Ph.D. students must also complete a Language Requirement (either a course or courses in another language, or demonstrated proficiency in a translation of a passage from an academic work in a non-English language to English)
Once candidacy is completed and the dissertation proposal is accepted by the student’s committee, the student may begin their dissertation research.
In the past, we have accepted the transfer of a few graduate students (both Masters and PhD) who have begun their graduate degree at other institutions. These kinds of situations may arise when a supervisor or other committee members depart or where the research project coincides closely with work being done at UVic.
In these situations, the students apply through our regular admissions channels. If accepted, they may be given transfer credit for their coursework at the original university, according to regulations of the Faculty of Graduate Studies. For most students, this has meant completing their dissertation requirements and candidacy examinations here. The department may continue this practice on a case-by-case basis.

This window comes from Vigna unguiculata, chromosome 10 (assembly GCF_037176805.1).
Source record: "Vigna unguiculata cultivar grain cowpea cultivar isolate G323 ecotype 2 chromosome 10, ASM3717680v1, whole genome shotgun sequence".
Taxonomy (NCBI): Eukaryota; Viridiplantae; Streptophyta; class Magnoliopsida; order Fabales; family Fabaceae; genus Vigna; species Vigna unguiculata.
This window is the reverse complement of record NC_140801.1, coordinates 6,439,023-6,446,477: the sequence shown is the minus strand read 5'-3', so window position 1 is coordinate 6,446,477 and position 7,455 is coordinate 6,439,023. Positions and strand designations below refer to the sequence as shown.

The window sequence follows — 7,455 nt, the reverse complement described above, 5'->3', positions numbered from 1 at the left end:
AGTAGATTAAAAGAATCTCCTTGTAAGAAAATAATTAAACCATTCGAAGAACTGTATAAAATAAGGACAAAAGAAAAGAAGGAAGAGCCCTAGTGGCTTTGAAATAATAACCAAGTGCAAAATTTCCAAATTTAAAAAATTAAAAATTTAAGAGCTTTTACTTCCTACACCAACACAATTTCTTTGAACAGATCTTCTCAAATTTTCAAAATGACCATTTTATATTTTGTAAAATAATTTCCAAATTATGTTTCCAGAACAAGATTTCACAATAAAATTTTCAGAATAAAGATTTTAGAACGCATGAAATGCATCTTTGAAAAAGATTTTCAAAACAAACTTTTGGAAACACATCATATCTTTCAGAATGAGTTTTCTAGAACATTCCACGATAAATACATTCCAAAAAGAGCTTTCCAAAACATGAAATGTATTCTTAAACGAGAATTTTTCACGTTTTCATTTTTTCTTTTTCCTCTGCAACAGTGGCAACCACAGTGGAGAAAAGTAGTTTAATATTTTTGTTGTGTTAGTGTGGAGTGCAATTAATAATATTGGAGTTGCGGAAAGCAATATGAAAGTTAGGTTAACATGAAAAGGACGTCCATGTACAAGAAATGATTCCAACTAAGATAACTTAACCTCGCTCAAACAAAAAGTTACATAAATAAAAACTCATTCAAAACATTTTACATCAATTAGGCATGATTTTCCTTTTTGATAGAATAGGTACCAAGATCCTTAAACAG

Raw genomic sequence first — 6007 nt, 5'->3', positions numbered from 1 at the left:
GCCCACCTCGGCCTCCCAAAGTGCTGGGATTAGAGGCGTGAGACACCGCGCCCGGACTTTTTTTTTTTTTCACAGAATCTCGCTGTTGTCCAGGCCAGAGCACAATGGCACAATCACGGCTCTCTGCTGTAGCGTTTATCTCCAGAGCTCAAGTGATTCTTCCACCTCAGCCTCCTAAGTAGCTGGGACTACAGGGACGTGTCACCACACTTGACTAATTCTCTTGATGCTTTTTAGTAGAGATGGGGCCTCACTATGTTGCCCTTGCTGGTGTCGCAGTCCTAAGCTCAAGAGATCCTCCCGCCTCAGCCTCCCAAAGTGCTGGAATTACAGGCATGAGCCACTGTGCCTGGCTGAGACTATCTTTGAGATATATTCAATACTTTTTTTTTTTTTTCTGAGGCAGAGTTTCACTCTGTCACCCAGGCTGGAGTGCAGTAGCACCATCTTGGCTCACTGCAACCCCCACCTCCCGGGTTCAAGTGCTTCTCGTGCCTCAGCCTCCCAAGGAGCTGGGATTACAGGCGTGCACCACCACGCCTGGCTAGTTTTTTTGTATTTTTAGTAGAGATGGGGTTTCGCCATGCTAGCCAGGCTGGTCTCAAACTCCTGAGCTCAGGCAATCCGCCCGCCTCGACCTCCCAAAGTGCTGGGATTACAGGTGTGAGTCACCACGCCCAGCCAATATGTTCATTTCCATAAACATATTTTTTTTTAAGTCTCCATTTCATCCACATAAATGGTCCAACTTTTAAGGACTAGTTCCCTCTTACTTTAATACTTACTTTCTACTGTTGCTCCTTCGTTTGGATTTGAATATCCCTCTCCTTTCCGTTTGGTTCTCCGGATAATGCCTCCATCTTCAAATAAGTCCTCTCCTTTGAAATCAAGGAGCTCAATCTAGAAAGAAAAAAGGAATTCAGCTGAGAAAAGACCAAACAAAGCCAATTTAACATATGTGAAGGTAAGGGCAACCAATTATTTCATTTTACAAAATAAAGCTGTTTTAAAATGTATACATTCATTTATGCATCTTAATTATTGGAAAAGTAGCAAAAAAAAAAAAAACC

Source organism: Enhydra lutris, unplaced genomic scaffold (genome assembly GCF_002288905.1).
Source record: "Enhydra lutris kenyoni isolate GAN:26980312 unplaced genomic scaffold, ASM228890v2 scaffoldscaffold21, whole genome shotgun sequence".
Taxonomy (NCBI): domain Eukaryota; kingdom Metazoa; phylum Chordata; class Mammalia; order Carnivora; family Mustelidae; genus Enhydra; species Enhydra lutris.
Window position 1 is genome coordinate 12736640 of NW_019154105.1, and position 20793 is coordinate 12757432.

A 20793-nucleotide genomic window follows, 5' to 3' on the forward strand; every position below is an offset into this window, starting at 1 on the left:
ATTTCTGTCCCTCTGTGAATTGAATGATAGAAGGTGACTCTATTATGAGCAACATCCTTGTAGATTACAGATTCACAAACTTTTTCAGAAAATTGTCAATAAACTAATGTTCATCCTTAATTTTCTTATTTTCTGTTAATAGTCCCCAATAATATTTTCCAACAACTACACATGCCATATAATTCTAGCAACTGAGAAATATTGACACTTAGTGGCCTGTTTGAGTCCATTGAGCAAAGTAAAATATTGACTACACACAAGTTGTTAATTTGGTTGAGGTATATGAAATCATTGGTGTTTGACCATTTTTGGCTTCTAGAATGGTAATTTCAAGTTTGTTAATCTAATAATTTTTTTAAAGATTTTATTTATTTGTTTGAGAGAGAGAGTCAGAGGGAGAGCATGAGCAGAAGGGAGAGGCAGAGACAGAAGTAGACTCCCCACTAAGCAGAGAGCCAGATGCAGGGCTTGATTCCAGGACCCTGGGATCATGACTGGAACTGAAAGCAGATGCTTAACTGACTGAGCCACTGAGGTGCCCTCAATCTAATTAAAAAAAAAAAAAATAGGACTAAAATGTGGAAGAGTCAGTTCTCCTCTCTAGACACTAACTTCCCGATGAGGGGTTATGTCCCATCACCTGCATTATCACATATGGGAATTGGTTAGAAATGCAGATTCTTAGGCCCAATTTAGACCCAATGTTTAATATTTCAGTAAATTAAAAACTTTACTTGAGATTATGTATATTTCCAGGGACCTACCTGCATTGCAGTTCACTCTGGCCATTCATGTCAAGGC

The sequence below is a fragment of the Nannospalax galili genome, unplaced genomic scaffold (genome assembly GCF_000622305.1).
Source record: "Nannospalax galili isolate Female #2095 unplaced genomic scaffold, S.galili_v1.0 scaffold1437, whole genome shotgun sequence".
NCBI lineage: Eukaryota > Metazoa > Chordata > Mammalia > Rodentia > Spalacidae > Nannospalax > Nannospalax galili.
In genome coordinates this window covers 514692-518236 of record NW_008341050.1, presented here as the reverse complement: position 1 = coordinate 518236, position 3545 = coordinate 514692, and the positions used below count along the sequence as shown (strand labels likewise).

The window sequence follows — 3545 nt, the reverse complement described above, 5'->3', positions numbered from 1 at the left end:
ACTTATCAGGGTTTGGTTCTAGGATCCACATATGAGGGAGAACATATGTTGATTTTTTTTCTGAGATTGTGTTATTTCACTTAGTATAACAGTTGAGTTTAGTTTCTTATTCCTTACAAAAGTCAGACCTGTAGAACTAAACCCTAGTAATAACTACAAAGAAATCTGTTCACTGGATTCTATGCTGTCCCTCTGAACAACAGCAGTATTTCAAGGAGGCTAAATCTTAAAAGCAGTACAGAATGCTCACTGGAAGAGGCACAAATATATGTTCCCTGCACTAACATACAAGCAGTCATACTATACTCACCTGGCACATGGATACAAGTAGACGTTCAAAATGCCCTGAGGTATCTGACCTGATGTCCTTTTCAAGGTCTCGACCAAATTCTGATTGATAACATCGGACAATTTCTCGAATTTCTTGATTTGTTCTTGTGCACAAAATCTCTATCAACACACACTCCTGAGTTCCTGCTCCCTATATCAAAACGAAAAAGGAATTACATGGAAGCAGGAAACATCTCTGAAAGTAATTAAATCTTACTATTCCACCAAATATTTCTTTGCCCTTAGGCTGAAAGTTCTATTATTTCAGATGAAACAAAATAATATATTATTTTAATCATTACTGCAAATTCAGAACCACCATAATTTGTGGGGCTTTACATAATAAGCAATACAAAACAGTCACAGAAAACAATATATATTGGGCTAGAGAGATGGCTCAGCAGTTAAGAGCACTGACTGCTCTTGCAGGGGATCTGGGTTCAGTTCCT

The curriculum of the proposed PhD Program has been designed in sufficiently general terms so that students who begin their graduate studies in anthropology at the University of Victoria can be assured that the content of the courses they take here will be consistent with that of courses in other Canadian universities offering the same degree. They will therefore be likely to receive transfer credit from other institutions, provided that their institutional policy permits such transfer.
For more informaton see here: PhD Student Handbook: 2012
This area recognizes the significance of understanding the role of social inequality and cultural interpretations in shaping human experience and addressing pressing global issues. The Department of Anthropology has eleven regular faculty members with research and teaching agendas in this area. The research specializations include:
- Health (Stephenson, Mitchell, Roth, Botting and Wilson)
- Political economy of social inequality (Matwychuk and Stahl)
- Visual anthropology (Walsh, Mitchell, Nowell, Stephenson)